PALOMINAS AREA HISTORY
Some History of Miracle Valley
(The following has been adapted from the November 28, 2001 edition of the Tucson Citizen [Paul L. Allen]. This web adaptation does not include the entire article as there were parts of it that are not relevant to the area's history).
Miracle Valley is located on Arizona State Route 92 within the boundaries of the Palominas Fire District. A photograph of the Bible College is on Photo Gallery Page 3. The property where the Bible College is located is now owned by a group led by a Pentecostal minister from Ohio, Rev. Melvin Harter. The new group wants to run day-and-elder-care facilities, along with the college.
"... Miracle Valley has been home to religious fundamentalists since 1958, when an evangelist bought 2,400 acres in the valley and gave the area its name. The land has changed hands several times through the years, but had not been used as a ministry for nearly 20 years, since the members of a black Christian church from Chicago packed up and left the site.
At the time, church members said they were harassed by sheriff's deputies and by local white residents of the rural area who didn't like having the urban black parishioners nearby.
The conflict exploded in a deadly shooting Oct. 23, 1982, between local authorities and members of The Healing Center and Church.
Three church members were killed - one the son of the church's leader - and two church members and five sheriff's deputies were injured. The shootout brought Gov. Bruce Babbitt and the Rev. Jesse Jackson to the area to try and broker peace ..."
(NOT included in this newspaper article, but seen elsewhere in print and through personal correspondence, it is reported that the Rev. Jackson visited Miracle Valley to investigate the shootings. After four hours, he left the area, stating that the community of Sierra Vista and surrounding areas were racist.)
HISTORY OF MIRACLE VALLEY (From the same newspaper)
Fire and brimstone, faith-healing evangelist Asa Alonzo Allen acquired 2,400
acres in an open valley south of Sierra Vista and dubbed it Miracle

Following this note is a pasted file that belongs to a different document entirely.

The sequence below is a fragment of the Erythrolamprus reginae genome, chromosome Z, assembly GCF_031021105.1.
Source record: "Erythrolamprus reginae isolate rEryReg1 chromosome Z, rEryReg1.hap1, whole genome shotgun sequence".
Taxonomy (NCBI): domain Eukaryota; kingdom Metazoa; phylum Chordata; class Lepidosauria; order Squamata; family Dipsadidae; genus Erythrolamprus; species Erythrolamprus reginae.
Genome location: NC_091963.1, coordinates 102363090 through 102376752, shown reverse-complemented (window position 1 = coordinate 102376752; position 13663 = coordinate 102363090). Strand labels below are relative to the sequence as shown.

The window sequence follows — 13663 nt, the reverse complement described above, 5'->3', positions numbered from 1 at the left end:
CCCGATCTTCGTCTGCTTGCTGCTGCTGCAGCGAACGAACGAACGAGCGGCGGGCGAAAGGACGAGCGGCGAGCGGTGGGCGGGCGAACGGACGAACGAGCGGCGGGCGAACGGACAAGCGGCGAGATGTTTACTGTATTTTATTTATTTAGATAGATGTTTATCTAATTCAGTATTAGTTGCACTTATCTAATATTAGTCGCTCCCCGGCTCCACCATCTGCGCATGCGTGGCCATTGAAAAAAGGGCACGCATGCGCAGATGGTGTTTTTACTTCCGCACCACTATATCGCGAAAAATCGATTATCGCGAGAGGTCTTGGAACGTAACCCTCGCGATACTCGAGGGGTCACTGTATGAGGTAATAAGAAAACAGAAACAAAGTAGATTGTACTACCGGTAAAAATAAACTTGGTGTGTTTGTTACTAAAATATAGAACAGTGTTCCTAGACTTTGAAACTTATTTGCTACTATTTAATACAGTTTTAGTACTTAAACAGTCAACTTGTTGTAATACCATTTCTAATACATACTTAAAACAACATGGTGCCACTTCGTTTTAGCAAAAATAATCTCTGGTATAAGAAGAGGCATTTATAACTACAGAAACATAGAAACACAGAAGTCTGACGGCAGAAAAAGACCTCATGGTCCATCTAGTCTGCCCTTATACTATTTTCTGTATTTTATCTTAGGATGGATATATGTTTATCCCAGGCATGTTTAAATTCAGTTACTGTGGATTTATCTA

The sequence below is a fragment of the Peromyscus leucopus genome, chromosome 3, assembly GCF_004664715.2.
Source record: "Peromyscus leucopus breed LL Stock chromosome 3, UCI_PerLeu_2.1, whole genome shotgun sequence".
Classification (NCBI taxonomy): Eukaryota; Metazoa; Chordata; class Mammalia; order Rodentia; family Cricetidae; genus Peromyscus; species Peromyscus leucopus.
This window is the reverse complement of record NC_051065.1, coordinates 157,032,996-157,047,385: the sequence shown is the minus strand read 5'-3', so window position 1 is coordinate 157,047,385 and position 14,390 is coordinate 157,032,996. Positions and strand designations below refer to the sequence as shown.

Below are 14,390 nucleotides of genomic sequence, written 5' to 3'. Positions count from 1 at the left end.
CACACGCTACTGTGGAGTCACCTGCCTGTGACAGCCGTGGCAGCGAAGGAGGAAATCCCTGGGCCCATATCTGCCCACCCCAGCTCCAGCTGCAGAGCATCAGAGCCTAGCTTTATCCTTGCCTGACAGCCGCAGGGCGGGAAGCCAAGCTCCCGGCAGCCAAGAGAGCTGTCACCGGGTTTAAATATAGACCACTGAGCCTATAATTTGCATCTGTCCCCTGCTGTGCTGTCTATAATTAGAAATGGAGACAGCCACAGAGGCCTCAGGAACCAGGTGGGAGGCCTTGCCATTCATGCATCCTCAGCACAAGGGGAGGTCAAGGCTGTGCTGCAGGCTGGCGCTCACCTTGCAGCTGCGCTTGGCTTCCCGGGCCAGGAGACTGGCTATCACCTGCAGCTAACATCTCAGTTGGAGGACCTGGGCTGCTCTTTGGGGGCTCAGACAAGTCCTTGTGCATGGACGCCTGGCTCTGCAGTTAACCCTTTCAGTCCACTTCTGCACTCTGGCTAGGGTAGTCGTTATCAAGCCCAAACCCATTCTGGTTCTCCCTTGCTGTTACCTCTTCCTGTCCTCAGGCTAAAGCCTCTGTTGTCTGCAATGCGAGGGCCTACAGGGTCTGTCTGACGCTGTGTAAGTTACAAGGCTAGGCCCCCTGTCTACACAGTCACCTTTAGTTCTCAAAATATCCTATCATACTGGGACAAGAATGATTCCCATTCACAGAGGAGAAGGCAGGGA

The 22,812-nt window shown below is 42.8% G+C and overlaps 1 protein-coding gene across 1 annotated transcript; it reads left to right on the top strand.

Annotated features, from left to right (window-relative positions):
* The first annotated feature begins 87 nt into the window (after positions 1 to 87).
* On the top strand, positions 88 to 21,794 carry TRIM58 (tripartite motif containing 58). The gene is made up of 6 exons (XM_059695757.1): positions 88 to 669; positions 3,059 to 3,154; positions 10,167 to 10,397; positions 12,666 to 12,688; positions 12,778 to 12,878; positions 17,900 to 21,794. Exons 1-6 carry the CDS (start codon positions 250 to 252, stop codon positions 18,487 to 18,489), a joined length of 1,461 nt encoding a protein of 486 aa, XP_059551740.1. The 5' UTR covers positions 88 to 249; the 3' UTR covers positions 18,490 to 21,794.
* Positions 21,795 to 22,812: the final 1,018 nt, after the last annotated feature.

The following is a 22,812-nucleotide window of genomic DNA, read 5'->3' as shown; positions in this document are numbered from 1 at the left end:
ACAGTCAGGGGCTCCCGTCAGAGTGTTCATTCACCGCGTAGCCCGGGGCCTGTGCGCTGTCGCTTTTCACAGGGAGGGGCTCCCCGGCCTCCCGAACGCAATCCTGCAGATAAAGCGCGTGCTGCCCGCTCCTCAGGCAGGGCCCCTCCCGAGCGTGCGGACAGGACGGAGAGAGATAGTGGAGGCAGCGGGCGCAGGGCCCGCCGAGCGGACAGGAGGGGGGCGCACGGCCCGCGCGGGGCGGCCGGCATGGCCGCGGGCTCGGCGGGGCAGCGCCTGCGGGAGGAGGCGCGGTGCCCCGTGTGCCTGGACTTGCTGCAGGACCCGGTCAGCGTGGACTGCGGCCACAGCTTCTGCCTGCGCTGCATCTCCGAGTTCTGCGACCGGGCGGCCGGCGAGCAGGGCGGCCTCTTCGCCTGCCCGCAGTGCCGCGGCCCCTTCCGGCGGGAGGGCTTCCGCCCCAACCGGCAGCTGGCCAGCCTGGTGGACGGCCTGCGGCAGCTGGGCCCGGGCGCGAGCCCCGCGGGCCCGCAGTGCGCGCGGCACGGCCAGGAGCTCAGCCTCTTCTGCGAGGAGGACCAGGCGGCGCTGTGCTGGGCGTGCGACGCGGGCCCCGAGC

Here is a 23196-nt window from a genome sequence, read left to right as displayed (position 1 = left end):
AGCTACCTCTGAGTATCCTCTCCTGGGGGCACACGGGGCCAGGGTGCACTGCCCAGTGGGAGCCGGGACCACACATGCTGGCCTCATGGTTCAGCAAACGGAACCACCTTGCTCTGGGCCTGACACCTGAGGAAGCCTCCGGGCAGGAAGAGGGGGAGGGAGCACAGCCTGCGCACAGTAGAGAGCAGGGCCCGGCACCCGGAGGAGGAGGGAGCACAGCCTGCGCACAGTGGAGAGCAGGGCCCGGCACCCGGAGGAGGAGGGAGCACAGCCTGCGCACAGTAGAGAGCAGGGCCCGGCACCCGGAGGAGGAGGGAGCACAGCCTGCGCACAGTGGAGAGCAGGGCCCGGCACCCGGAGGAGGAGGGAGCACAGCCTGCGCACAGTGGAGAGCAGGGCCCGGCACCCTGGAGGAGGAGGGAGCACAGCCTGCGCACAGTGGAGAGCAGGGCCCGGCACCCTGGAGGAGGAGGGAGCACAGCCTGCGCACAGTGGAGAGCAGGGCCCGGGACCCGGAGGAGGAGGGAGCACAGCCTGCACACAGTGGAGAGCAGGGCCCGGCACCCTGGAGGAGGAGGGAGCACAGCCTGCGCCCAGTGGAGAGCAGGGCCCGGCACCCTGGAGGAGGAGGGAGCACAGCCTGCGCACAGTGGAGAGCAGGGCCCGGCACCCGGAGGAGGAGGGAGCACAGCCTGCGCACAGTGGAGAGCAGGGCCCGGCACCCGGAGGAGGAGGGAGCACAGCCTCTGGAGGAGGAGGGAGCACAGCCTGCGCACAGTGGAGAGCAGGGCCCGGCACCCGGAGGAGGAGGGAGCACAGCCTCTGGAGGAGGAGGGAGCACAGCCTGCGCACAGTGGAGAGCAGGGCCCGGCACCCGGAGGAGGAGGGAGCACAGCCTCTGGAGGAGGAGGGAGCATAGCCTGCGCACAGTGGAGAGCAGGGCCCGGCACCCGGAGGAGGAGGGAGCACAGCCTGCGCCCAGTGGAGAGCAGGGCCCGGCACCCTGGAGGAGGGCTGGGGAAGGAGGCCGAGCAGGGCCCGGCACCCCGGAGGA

Valley. He had been successful with tent-show revivals around the
country. He sponsored twice-yearly revivals at Miracle Valley that
attracted as many as 3,000 participants.
1970: On June 16, Allen, 59, died in a room at the Jack Tar Hotel in San Francisco. Death was from acute alcoholism, an autopsy found. Allen's associates tried to continue the ministry, but it failed, mired in court proceedings involving claims of misused funds.
Mid-1970's: The property was acquired by another religious group, and sporadic attempts were made to begin another religious operation. Periodic seminars, church services and encampments were held on the land.
1978: The first of a number of members of the Chicago-based Healing Center and Church, founded in 1962 by the Rev. Frances Thomas, began arriving on the land. She was one of the estimated 10,000 ministers ordained by Allen. From the start there was mistrust and dislike between the tough, urban Chicago transplants and set-in-their-ways, rural Cochise County residents.
Late 1980: A series of racial slurs, burglaries and vandalism - each side blaming the other - prompted church members to establish an armed security force to patrol the property.
1981: The deaths of four children, whom state officials said might have survived had the fundamentalist church members not refused to administer medication, prompted authorities to try unsuccessfully to place other children there under state supervision. Church members refused.
Mid-1981: Cochise County deputies were met with physical resistance as they tried to serve church members with traffic warrants. Then Sheriff Jimmy Judd conferred with Gov. Bruce Babbitt and the head of the state Department of Public Safety. Increased patrols by law officers were established.
September 1981: A dynamite bomb exploded in a van driven by church members, killing one and injuring two others. Other bombs were found in the van, leading to speculation the church members might have been headed to Sierra Vista to free two other church members arrested the same day.
May 1982: Gov. Babbitt intervened to arrange the surrender of 14 church members wanted on traffic warrants.
June 1982: Church members filed a $75 million suit, claiming civil rights violations by eight county officials.
October 1982: Church members wielding bats and clubs fought off deputies trying to serve traffic warrants. Three dozen law officers returned the next day to try again, and more violence broke out. Two church members - including Thomas' eldest son - were killed, and two were injured. Five deputies were hurt. Nineteen church members were indicted in shooting-related incidents. Many church members returned to Chicago.
May 1983: Church members vowed they would not return to Miracle Valley.
February 1984: County officials dropped all charges against church members. Later, a $500,000 out-of-court settlement was announced in the church members' $75 million lawsuit against the county.
1987: A church member paralyzed from a bullet wound in the shootout dies,
apparently of complications from that wound.
Miracle Valley Bible College was purchased by Melvin Harter Ministries, Inc, Dr. Melvin Harter, President, in August 1999. Since that time, limited classes have been underway, concurrent with renovation of the buildings, in preparations for full class schedules.
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